Tripod for 300mm 2.8 (and some macro)?


nicolas1970i

Link Posted 20/03/2010 - 22:35
Just received the Pentax 1.7x AF adapter that's going to fit very nicely on my A* 300 2.8 (...unfortunately haven't been able to try it as my K-7 is out for servicing because of some front-focus issues )

I've still managed to figure out that my trusty Velbon Ultra Maxi F is going to be woefully inadequate at supporting this combo. I'm in the process of finding his successor, and after reading countless tripod threads, I think I'll go for something like this set-up:

. Manfrotto/Benro/Giotto legs, possibly with fully adjustable central column

. a Benro B-1, or equivalent

. a Wimberley Sidekick (unfortunately they don't make copies of those yet ). I like the Manfrotto 393, but it's a little heavy and cumbersome, and it mounts on the central column - I'd prefer to keep the ball head mounted all the time.

However, there are still some issues I'm not quite clear about.

Considering I'll be using the tripod mostly with the tele, and a bit of macro as well:

. How important is the maximum height? I don't think the tripod with central column extended all the way to reach my eye-level (I'm 6'2) would be very stable with a lens of that weight, so I guess I would be using it mostly seated anyway (maybe thinking of getting a small folding chair)?

. Some of those tripods (Manfrottos) can be positioned very close to the ground (~4-5") but can only adjust the colum vertically or horizontally, while others have a minimum height of 10" or more at best but can fully adjust the column at any angle. Which is the best for macro? Are there situations were I'd be hindered by the lack of one or the other functionalities, or do they both cover "all the angles"?

. Looking at the Giottos in particular, I see the carbon versions are about 0.3kg lighter, but 70 more expensive. At this point I'd probably favor the aluminium ones, but are there other advantages with carbon over aluminium?

. I think I'll go for an all-Arca Swiss type plates set-up (that's why I like the Benro head), so that changing lenses is easier - do they come in several sizes? If so, is there a minimun size required for the 9lbs of the A* + converter + k-7?

TIA

hefty1

Link Posted 21/03/2010 - 11:59
For macro work and ultimate flexibility you'd be hard pressed to beat a Benbo tripod - I'm a recent convert after many years with a Manfrotto 055 and I wish I'd bought one ages ago.
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nicolas1970i

Link Posted 21/03/2010 - 12:11
Thanks Hefty,

I've had a look at the Benbos, as they are so highly recommended on this forum, but they're really a little too heavy for me I think

hefty1

Link Posted 21/03/2010 - 13:35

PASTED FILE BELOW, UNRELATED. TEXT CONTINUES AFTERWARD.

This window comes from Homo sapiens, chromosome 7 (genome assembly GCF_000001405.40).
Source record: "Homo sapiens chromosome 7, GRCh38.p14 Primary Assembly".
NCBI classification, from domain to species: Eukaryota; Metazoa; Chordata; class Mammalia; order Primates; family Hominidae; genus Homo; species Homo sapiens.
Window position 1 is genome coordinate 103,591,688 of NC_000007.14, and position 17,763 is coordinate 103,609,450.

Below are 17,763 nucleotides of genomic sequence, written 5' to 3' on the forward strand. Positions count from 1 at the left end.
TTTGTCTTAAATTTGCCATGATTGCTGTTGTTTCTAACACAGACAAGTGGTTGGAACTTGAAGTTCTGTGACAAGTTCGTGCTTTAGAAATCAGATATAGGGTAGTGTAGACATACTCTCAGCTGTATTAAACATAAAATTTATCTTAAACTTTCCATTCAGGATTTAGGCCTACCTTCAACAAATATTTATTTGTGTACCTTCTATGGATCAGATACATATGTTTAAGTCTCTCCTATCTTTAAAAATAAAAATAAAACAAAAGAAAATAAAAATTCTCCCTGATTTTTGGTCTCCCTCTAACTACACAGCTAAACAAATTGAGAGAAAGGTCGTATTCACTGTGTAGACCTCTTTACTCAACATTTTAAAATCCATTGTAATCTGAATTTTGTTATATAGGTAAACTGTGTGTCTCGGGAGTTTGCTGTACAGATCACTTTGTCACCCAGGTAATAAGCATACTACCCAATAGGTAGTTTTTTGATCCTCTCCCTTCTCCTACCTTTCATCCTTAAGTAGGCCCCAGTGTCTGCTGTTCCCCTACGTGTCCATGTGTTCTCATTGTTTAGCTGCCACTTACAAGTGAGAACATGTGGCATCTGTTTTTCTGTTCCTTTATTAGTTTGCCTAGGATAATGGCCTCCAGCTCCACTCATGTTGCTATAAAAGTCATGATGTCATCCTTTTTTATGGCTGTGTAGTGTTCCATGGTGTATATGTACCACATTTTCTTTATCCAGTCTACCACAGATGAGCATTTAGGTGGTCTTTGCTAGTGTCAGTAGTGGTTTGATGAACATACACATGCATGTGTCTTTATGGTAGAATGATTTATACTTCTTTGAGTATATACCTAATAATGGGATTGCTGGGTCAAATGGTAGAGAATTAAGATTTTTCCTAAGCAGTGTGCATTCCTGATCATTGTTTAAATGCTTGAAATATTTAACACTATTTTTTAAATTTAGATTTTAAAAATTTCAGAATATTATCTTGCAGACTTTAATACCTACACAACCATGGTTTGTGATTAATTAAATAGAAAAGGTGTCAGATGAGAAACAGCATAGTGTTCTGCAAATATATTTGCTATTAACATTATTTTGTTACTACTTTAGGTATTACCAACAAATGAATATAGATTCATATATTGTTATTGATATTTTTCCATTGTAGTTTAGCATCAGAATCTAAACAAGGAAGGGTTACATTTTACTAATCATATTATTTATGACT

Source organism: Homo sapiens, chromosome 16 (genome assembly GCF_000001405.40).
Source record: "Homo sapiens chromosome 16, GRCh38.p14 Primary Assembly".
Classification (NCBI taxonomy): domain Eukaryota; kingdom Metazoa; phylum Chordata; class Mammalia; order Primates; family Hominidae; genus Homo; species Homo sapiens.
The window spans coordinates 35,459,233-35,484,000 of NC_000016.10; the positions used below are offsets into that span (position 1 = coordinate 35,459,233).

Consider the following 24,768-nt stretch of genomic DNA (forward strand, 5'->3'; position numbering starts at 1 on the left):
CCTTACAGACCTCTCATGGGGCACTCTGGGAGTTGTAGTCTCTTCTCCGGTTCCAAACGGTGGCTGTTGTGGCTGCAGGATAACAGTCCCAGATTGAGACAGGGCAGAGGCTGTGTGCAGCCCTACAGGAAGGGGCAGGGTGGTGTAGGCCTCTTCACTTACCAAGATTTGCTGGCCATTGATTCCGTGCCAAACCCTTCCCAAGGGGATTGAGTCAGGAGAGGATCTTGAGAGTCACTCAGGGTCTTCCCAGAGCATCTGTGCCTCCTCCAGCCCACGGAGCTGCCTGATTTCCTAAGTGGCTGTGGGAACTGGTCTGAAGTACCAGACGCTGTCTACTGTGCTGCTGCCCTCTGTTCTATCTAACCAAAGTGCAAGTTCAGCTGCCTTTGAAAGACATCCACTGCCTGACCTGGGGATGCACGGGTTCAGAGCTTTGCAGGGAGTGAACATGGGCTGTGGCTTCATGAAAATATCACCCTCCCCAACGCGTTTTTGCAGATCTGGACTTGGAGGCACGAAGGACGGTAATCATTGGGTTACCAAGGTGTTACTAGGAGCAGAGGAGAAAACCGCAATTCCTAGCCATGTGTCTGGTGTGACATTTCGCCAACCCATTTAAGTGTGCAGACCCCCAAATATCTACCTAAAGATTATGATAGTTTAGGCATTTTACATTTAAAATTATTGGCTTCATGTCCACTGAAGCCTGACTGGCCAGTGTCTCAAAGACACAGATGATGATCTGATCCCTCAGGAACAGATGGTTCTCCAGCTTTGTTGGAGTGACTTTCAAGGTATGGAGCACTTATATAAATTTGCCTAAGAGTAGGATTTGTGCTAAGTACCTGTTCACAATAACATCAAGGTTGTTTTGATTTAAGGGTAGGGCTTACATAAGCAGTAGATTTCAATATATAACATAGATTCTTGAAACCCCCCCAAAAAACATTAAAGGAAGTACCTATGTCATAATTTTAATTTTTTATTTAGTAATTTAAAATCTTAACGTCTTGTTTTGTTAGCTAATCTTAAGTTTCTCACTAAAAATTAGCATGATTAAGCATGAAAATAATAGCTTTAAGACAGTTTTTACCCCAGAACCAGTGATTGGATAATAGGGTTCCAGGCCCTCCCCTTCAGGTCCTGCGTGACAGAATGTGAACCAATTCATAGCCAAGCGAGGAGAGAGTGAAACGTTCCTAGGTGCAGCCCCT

They are heavy and they take some getting used to (it took me a few attempts to get mine set up) but that heaviness also means they are incredibly stable when you have a large camera/lens at very strange angles (which you do for macro work).

My Manfrotto 055 will also do very low (as well as very high) work but it's not as convenient (or quick) to set up and there always seems to be a stray leg in the way just where you don't want it to be.

The main problem with all tripods is weight: To be really stable you need the heaviest tripod you can get. To carry it around you need a much lighter tripod. The trick is to find something that's a compromise between the two extremes - something you can carry without breaking your back, but is heavy enough to actually be of practical use.

Good luck with your search anyway!
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nicolas1970i

Link Posted 21/03/2010 - 13:53
hefty1 wrote:
The main problem with all tripods is weight: To be really stable you need the heaviest tripod you can get.

Ok, that's why I'd probably be looking for one of those with a hook at the end of the central column, so that I can stabilise it with a bag or something.

hefty1 wrote:
My Manfrotto 055 will also do very low (as well as very high) work but it's not as convenient (or quick) to set up and there always seems to be a stray leg in the way just where you don't want it to be.

Doesn't the possibility of adjusting the central column horizontally solve this problem? If not, then I guess that's my second point answered, and I'll go for one with fully adjustable column (which precludes Manfrotto, Benro/Induro/Gitzo copycats, and leaves Redsnapper Vanguard and Giottos in the running).
Last Edited by nicolas1970i on 21/03/2010 - 13:55

hefty1

Link Posted 21/03/2010 - 14:13
It's not the central column that's the problem, it's the three legs that are fixed at 120 degree angles to one another (which is true of all tripods except those of the Benbo / Uniloc design).

To give an example, if I wanted to take a photo of something at the base of a wall then a traditional tripod will only let me get so near before (at least one of) the legs hit that wall and I can go no further in. Moving the centre column to a horizontal position will allow me to push the camera further but at the same time you lose a lot of rigidity (the further the camera is from the centre of the tripod the more it tends to flap around with the slightest touch). With a Benbo design all three legs (and the central column) are moved independently so I could arrange to either have the front two legs splayed at 180 degrees or even pointing up and supported by the wall itself, with the camera always close to the centre and hence very rigid.

Another example of where I've found this design to be helpful is where I have been laying on the ground taking low-level photos. With my Manfrotto it was never very comfortable as to get the camera to my eye I always seemed to have to lay across at least one leg; with the Benbo I can splay the legs out alongside me and have the camera sat slightly offset - much more comfortable!